The Viennese faults

Diggory Hadoke explores the possibility of European auction houses usurping classic British sales.

the emergence of Vienna’s auction houses, such as Springer, would have seemed unlikely five years ago.

An interesting letter appeared on my desk recently. It was from a European auction house and it was asking for consignments from the UK. The auction house in question was Springer in Vienna, and they clearly smell an opportunity.

In a very straightforward manner, Springer – styling themselves as ‘Purveyor to the imperial court of Austria, Vienna, since 1836’ – spelled out their reasoning for targeting the UK market: Brexit and the likely fallout to follow.

“Sell your back stock and protect yourself from a trade slump in weapons after Brexit,” they suggest.

“With Brexit fast approaching, now is the time to consider what measures you can take to protect and insulate your business. Exports, as well as sales of weapons, is (sic) expected to become much more difficult following the separation”.

Is this opportunism, exploiting the effects of what one faction have always called ‘Project Fear’? Perhaps. Does the Springer letter tap into some general perception that there is a degree of pessimism and anxiety around the gun trade in the UK, in the face of annexation from the European trading block? Maybe.

What is apparent is that Springer’s emergence as a bigger player on the auction scene, targeting British consigners, over the last three years would have seemed very unlikely five years ago. Has the spectre of Brexit made the British auctioneers look vulnerable? Springer have copied Holt’s model quite closely. They offer a live auction, and a silent auction for their lower value goods.

They claim to be Europe’s largest auction house for firearms, selling around two thousand guns per quarter and tout their unrivalled access to the American and European markets. However, British auctioneers have been selling into Russia and the States for years and most seem to have well-oiled systems to facilitate the transfer of bought and sold lots to anywhere in the world. However, one cannot easily shrug off the aggressive targeting of the British market by overseas firms.

One should remember that Rock Island (based in Illinois, USA) now has Howard Dixon, once of Holt’s, and a former head of sporting guns at Christies, representing them in the UK and Europe. It once looked like Holt’s, Bonhams and Gavin Gardiner had the bulk of the UK market sewn-up. They were also very successful in bringing goods into London for worldwide sale. With Brexit, is London as the hub of sporting gun sales in Europe under threat, as is its status as the hub of financial services?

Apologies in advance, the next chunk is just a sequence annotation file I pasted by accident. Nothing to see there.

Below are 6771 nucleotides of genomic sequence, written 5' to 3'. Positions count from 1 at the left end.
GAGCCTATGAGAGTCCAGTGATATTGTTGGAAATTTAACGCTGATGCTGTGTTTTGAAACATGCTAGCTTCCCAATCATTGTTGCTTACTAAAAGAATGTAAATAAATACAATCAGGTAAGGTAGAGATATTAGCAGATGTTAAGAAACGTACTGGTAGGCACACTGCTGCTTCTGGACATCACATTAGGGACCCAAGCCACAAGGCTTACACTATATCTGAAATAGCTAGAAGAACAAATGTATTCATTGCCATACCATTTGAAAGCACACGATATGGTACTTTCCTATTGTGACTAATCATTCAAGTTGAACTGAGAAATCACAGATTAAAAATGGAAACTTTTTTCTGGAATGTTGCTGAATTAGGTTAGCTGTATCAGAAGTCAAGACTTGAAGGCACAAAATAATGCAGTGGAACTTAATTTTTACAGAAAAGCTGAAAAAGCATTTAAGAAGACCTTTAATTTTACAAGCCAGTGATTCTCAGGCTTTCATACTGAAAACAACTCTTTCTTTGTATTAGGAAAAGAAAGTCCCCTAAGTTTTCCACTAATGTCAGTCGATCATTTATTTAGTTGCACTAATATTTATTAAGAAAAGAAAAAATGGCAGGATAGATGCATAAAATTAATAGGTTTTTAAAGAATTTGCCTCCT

It seems a very long time ago that I attended an evening event at Purdey’s shop in South Audley Street and Richard Purdey, who I both like and respect, replied, to some comment, that we should all go out and vote UKIP.

I recall being quite shocked: the thought ‘What that bunch of nutters?” certainly crossed my mind. I certainly didn’t take UKIP seriously then and thought that no right-minded person did either. They were a fringe group of single issue extremists with their heads in an imaginary past. I had no idea that a few years later they would have been so successful in achieving their aims and the UK would be facing such an uncertain and self-inflicted economic future as a result. But here we are. The vultures are circling.

Any historian of the gun trade in this country will have seen enough case studies of the demise of many great gun-making firms in the years following the Second World War to recognise that economic isolation and uncertainty can decimate the ranks in short order. The last 30 years have been quite kind, by comparison.

Old firms, like Watson Bros, resurrected and once-again independent, established gun makers; like Purdey and Holland & Holland, pushing their image and expanding as ‘lifestyle brands’; new start-ups, like Longthorne, flourishing. Auctioneers, especially Holt’s, proving that London was the centre of the gun-collecting world and expanding their reach through a network of overseas agents.